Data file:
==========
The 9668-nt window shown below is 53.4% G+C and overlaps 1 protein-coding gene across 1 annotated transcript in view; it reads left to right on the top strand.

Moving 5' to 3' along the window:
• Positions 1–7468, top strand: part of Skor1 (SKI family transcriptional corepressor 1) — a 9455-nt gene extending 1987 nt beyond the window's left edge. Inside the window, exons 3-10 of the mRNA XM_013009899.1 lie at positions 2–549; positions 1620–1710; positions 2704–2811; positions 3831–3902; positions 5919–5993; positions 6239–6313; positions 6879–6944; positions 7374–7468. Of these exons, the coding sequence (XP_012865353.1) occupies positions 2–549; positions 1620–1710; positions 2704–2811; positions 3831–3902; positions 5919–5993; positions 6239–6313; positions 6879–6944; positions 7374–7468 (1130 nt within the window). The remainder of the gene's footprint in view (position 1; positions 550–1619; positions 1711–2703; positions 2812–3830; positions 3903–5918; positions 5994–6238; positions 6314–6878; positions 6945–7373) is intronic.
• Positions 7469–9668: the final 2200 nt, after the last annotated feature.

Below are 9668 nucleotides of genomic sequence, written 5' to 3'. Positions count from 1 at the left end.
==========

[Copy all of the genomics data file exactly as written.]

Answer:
The 9668-nt window shown below is 53.4% G+C and overlaps 1 protein-coding gene across 1 annotated transcript in view; it reads left to right on the top strand.

Moving 5' to 3' along the window:
• Positions 1–7468, top strand: part of Skor1 (SKI family transcriptional corepressor 1) — a 9455-nt gene extending 1987 nt beyond the window's left edge. Inside the window, exons 3-10 of the mRNA XM_013009899.1 lie at positions 2–549; positions 1620–1710; positions 2704–2811; positions 3831–3902; positions 5919–5993; positions 6239–6313; positions 6879–6944; positions 7374–7468. Of these exons, the coding sequence (XP_012865353.1) occupies positions 2–549; positions 1620–1710; positions 2704–2811; positions 3831–3902; positions 5919–5993; positions 6239–6313; positions 6879–6944; positions 7374–7468 (1130 nt within the window). The remainder of the gene's footprint in view (position 1; positions 550–1619; positions 1711–2703; positions 2812–3830; positions 3903–5918; positions 5994–6238; positions 6314–6878; positions 6945–7373) is intronic.
• Positions 7469–9668: the final 2200 nt, after the last annotated feature.

Below are 9668 nucleotides of genomic sequence, written 5' to 3'. Positions count from 1 at the left end.